Genesis 14:5
And in the fourteenth year came Chedorlaomer, and the kings that were with him, and smote the Rephaims in Ashteroth Karnaim, and the Zuzims in Ham, and the Emins in Shaveh Kiriathaim,
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(5) The Rephaims.—Described as an Amorite tribe (Amos 2:9) of great stature, settled in Bashan, where Moses conquered them (Joshua 13:12). We find them also on the other side of Jordan, in Mount Ephraim ( Joshua 17:15), on the western side of Jerusalem (Joshua 15:8; Joshua 18:16; 2Samuel 5:18; 2Samuel 5:22), and even among the Philistines (2Samuel 21:16; 2Samuel 21:18). In many of these places the word is wrongly translated giants. From this wide dispersion of them we may safely conclude that they belonged to the earlier settlers in the land and that only their rulers, like Og (Joshua 9:10), were Amorites.

Ashteroth Karnaim.The two-horned Astarte, the Phœnician Venus, identified by the Rephaim with the moon. Her worship had, no doubt, been introduced by the Amorites. This city was the capital of Og (Deuteronomy 1:4), and is called Be-Eshtera, “the house of Astarte,” in Joshua 21:27. Its remains have been found at Tell-Ashtereh, in the Hauran, about two leagues from the ancient Edrei.

The Zuzim.—Called in Deuteronomy 2:20 Zamzummim, where they are identified with the Rephaim, of which stock they were an inferior branch. Their capital, Ham, has been identified with Hameitât, about six miles to the east of the lower part of the Dead Sea (Tristram, Land of Moab, p. 117).

The Emims.—Of these also we read in Deuteronomy 2:10-11 : “The Emim . . . also were accounted Rephaim, as the Anakim.”

In Shaveh Kiriathaim.—More probably, in the plain of Kiriathaim. This city, given to the tribe of Reuben (Numbers 32:37), was, upon the decay of the Israelites upon the east of Jordan, re-occupied by the Moabites (Jeremiah 48:1), who had taken it from the Emim.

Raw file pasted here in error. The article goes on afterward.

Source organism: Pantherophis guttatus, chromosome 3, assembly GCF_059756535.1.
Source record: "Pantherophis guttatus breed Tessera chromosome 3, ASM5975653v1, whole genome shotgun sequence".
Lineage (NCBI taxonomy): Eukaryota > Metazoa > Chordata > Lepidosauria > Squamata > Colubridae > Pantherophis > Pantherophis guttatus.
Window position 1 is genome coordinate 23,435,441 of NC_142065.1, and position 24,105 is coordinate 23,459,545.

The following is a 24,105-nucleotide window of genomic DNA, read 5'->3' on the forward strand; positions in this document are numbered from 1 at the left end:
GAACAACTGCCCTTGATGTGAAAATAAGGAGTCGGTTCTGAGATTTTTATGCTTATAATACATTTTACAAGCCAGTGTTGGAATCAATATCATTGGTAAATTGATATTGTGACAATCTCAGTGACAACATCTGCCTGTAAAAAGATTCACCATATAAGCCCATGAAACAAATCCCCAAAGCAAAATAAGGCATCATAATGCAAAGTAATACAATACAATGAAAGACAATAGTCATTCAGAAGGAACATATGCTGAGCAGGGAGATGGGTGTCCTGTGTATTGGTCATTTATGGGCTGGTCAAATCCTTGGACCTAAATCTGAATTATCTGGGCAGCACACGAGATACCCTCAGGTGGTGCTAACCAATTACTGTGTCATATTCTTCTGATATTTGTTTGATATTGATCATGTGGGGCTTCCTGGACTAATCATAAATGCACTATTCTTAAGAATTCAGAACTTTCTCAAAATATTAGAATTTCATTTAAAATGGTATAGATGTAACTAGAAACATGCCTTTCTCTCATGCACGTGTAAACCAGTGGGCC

Genesis 14:5. In the fourteenth year — After some pause and preparation, Chedorlaomer, in conjunction with his allies, set himself to reduce the revolters. The four kings laid the neighbouring countries waste, and enriched themselves with the spoil of them, Genesis 14:5-7. Upon the alarm of which, the king of Sodom and his allies went out and were routed.14:1-12 The wars of nations make great figure in history, but we should not have had the record of this war if Abram and Lot had not been concerned. Out of covetousness, Lot had settled in fruitful, but wicked Sodom. Its inhabitants were the most ripe for vengeance of all the descendants of Canaan. The invaders were from Chaldea and Persia, then only small kingdoms. They took Lot among the rest, and his goods. Though he was righteous, and Abram's brother's son, yet he was with the rest in this trouble. Neither our own piety, nor our relation to the favourites of Heaven, will be our security when God's judgments are abroad. Many an honest man fares the worse for his wicked neighbours: it is our wisdom to separate, or at least to distinguish ourselves from them, 2Co 6:17. So near a relation of Abram should have been a companion and a disciple of Abram. If he chose to dwell in Sodom, he must thank himself if he share in Sodom's losses. When we go out of the way of our duty, we put ourselves from under God's protection, and cannot expect that the choice made by our lusts, should end to our comfort. They took Lot's goods; it is just with God to deprive us of enjoyments, by which we suffer ourselves to be deprived of the enjoyment of him.The narrative here reverts to the previous circumstances which gave occasion to the present raid. "Twelve years had they served Kedorlaomer." These years date probably from the commencement of his reign. They may have been previously dependent on the dominant power in Shinar, and connected with it by national descent. If Kedorlaomer had wrested the supremacy from the king of Shinar, and so was regarded as an alien by the princes of Siddim, their coolness might gradually ripen into disaffection. In the thirteenth year they rebelled, and in the fourteenth Kedorlaomer came to quell the revolt. This military expedition embraced far loftier objects than the mere subjugation of the Pentapolis in the dale of Siddim. In passing from Shinar the invaders must have marched in a northwesterly direction along the Frat, touching upon Tadmor and Damascus. We are not informed whether they held any sway or made any conquest in these intervening regions. But they overran the country that stretches along the whole cast side of the Jordan, and the parts south and west of the Salt Sea.